The National Malaria Control Programme (NMCP) has launched a new strategy known as Seasonal Malaria Chemoprevention (SMC) to fight malaria in the country.
The new intervention seeks to intermittently administer full treatment courses, using recommended medicine during the malaria season to prevent illness.
Experts say the new treatment campaign reduces malaria parasite load in children by maintaining therapeutic anti-malaria drug concentrations in the blood of infected children during the disease’s most potent periods.
Abu Kansanbata, Upper West Regional Deputy Minister launched the new strategy at the national celebration of this year’s World Malaria Day on behalf of the Regional Minister, Bede Ziedeng in Wa.
In an address read on his behalf, Mr. Ziedeng noted that a survey undertaken by Ghana Statistical Service and the Navrongo Health Research Centre in 2011 showed that more than 40 to 50 per cent of children in the Northern, Upper East and Upper West regions had malaria parasites.
In comparison, only four per cent of children in Greater Accra Region and 17 per cent in Volta Region lived with the parasites.
Mr. Ziedeng was therefore of the opinion that a “one-size fits [all]” approach to malaria control, in view of the huge differences in prevalence across the regions, would not work.
He expressed the hope that the new intervention would enable the country to achieve and sustain near-zero tolerance malaria deaths, and a malaria-free country if it succeeds in changing the way things are done.
Dr. Kesiah Malm, Deputy Programme Manager of the NMCP, said universal diagnoses of all suspected cases under a test, treat and track strategy would require that all suspected fever cases would be tested before positive results are treated with anti-malaria drugs.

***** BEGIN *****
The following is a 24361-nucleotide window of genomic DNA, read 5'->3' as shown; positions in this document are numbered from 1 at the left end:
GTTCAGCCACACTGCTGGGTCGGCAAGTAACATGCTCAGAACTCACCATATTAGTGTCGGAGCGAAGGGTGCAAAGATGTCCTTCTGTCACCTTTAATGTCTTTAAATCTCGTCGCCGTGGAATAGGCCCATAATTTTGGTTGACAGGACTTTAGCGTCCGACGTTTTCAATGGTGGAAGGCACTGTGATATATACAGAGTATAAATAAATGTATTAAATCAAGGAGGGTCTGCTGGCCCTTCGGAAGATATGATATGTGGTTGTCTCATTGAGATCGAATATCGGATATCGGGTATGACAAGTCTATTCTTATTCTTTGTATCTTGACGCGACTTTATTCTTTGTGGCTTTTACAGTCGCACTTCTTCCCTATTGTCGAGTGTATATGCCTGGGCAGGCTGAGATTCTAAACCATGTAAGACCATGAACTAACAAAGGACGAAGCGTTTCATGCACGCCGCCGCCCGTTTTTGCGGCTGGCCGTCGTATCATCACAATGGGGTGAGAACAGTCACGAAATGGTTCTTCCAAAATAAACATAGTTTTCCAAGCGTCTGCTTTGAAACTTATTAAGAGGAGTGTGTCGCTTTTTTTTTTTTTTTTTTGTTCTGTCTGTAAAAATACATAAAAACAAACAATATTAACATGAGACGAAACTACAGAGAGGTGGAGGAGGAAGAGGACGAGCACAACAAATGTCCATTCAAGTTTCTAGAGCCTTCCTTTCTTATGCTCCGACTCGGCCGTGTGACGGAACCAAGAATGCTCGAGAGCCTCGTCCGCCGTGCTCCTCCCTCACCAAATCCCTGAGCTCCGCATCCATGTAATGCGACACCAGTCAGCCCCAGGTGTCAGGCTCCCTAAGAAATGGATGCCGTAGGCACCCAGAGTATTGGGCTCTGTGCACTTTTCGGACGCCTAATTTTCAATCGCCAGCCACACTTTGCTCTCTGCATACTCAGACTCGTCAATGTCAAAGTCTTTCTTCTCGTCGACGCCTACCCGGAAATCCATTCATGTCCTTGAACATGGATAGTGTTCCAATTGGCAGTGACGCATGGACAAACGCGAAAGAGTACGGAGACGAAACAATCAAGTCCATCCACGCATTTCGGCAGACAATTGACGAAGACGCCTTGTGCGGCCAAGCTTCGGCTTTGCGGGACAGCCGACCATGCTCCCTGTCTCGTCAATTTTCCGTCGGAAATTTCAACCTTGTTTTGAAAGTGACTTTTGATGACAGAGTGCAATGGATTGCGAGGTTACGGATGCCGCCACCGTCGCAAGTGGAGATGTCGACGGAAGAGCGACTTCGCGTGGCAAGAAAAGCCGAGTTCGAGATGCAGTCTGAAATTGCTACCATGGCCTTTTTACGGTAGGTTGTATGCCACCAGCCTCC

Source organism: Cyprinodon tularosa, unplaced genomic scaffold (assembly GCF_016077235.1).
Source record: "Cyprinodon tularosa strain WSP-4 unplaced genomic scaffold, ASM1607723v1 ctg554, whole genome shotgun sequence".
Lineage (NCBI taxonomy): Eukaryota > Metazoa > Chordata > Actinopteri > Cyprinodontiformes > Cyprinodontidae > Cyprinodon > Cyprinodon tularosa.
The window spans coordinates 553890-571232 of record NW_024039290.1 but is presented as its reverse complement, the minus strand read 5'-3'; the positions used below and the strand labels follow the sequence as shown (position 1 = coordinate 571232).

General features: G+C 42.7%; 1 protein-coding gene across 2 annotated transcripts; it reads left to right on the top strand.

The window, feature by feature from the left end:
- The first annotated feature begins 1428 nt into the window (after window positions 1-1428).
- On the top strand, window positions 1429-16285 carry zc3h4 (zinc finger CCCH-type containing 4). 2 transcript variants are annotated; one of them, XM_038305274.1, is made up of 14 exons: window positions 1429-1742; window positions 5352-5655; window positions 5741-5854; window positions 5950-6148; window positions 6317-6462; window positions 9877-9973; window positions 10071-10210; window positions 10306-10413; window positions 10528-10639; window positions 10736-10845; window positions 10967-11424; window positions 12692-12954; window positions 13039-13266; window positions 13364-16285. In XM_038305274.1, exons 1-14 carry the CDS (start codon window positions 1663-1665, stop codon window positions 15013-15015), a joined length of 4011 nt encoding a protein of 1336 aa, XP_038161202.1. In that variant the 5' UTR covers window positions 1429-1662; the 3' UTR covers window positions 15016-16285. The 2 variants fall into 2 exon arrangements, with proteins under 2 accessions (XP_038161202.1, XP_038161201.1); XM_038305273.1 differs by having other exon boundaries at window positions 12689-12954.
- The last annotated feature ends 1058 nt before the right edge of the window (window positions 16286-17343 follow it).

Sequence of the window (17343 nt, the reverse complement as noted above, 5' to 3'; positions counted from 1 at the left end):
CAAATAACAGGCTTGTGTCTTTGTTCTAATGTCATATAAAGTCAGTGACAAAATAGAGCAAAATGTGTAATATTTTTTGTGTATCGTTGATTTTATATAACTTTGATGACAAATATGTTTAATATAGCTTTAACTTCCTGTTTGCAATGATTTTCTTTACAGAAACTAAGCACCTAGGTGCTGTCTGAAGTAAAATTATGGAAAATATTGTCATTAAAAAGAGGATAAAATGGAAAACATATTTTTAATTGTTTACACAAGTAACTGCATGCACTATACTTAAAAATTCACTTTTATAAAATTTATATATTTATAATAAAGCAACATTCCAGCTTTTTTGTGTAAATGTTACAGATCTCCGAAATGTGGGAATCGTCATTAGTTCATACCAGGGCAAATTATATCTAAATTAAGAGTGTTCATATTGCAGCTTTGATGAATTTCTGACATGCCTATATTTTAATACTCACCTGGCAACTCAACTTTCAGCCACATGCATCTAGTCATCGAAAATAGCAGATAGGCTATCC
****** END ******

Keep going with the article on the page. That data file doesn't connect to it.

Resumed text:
This approach, she explained, is intended to target malaria medicines to real malaria cases to minimise wastage, promote rational use of medicines, and save limited resources to fight other diseases.
She called for increased political commitment that would translate into allocation of more funds for malaria control.
Dr. Malm said the private sector is also needed to take proper place in leading the process of growth by supporting malaria control efforts, while young and talented minds should come out with innovative ways of defeating the disease.
Dr Felicia Owusu-Antwi, a representative of World Health Organisation, said the World malaria day is an occasion to energise the commitment to fight malaria and to highlight the need for continued investment and sustained political commitment for the disease prevention and control.
She said global efforts to control and eliminate malaria have saved about 3.3 million lives since 2000.
From 2000 and 2012 malaria incidence in Sub-Saharan Africa, reduced by 31 per cent and mortality rate went down by almost 50 per cent.
Dr. Owusu- Antwi said if the trend continues mortality could be further reduced by 62 per cent by 2015.